How to Buy Stock on Xetra
Global investing makes sense. It provides diversification in your portfolio, which can protect your money from problems in individual countries. It also allows you to take advantage of growth in emerging economies. Xetra is an electronic trading platform that started on the Frankfurt Stock Exchange's Deutsche Borse and links the Irish, Viennese, Bulgarian and Shanghai Stock Exchanges and the European Energy Exchange to make it a key part of global trading.
Since its inception in 1997, Xetra has grown to daily service as many as 100 million transactions in approximately 900,000 international securities. Licensed securities brokers from all over the world can place orders for equities, exchange-traded funds (ETFs), exchange-traded commodities (ETCs), exchange-traded notes (ETNs), warrants and certificates, mutual funds and subscription rights. A totally electronic trading system, it offers centralized trade clearing through Eurex Clearing AG. Its system services 250 financial institutions and securities brokerages, with 4,500 traders in 18 countries, making it one of the fastest and most efficient trading systems in the world.
International Brokerage Firms
To trade securities listed on Xetra, apply for a brokerage account at a brokerage firm that provides international trading. Most of the major brokerage firms provide international trading to their clients, online or through their branch offices. Search online for international securities trading firms and, before you open an account, check to see if the firm offers the Xetra-traded securities you are considering. The process for entering a buy or sell order for securities traded on Xetra should be similar to what you are used to when placing orders on U.S. exchanges. However, you might be limited to day orders only, rather than being able to enter good-until-cancelled orders and other order strategies, so ask your broker about any differences to expect.
Trading International Securities
If you are a beginning investor, or not experienced in international investing, keep in mind that foreign securities are regulated differently than those in the United States. The U.S. Securities and Exchange Commission lists currency fluctuations, lack of liquidity, lack of information and differences in market operations as things to consider when you invest. You might also find that the shareholder rights you are accustomed to in the U.S. are different under foreign legal systems. Although the securities exchanges serviced by Xetra are well-established and domiciled in relatively stable economies, you might not understand the social, political and economic forces at work in those countries -- forces that affect the trading of their securities.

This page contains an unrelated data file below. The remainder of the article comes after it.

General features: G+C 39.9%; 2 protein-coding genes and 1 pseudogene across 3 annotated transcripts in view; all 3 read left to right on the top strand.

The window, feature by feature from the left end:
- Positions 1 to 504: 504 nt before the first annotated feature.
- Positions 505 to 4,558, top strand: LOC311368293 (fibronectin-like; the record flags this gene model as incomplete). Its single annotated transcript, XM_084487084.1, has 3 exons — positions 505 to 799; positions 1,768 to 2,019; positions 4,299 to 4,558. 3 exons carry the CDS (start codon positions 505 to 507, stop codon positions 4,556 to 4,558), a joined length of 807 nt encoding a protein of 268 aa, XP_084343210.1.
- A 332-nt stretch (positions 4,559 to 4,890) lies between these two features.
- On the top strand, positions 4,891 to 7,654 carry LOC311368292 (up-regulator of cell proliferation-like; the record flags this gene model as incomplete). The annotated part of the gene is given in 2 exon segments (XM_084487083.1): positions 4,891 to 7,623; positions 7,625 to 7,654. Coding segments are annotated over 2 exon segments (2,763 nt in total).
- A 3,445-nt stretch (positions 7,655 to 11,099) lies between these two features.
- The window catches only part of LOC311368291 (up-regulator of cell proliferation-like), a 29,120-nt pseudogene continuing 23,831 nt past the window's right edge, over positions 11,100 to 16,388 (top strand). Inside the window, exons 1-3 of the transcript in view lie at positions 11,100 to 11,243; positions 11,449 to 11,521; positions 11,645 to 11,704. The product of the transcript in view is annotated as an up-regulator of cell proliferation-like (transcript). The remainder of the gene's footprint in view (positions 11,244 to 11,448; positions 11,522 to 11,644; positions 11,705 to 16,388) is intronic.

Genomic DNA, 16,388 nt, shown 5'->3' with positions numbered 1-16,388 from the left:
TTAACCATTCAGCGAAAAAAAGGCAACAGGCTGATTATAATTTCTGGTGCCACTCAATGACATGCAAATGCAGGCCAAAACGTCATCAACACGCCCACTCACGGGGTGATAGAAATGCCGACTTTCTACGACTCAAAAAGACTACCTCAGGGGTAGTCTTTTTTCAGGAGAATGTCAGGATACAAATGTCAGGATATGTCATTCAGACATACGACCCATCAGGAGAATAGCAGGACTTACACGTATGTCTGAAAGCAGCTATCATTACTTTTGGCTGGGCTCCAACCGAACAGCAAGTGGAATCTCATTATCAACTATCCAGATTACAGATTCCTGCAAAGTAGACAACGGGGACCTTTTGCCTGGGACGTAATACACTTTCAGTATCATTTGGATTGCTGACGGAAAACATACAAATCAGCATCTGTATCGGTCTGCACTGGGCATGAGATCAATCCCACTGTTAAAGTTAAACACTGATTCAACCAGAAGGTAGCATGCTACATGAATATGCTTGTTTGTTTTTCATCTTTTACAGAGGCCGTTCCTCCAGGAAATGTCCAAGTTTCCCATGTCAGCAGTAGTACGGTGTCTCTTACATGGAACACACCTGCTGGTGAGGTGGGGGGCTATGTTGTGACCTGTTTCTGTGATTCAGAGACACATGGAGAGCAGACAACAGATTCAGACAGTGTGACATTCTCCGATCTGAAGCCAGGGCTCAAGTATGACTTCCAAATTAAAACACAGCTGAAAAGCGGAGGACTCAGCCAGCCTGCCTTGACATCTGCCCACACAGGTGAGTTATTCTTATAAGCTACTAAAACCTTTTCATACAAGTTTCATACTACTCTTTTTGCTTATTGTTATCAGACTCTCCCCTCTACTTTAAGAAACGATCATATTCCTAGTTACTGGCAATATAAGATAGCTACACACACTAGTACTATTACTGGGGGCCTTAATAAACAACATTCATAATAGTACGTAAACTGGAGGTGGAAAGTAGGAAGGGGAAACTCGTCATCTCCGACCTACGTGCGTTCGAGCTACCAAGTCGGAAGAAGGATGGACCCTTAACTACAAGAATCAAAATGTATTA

Similar to Nasdaq
The U.S. domiciled National Association of Securities Dealers Automated Quote system is similar in concept to Xetra because it is an electronic trading platform that differs from physical exchanges like the New York Stock Exchange and the Chicago Board of Trade. Trading is accomplished on both virtual exchanges through computers that link to brokerage firm traders and market makers, rather than transacting orders on a physical exchange floor.
Victoria Duff specializes in entrepreneurial subjects, drawing on her experience as an acclaimed start-up facilitator, venture catalyst and investor relations manager. Since 1995 she has written many articles for e-zines and was a regular columnist for "Digital Coast Reporter" and "Developments Magazine." She holds a Bachelor of Arts in public administration from the University of California at Berkeley.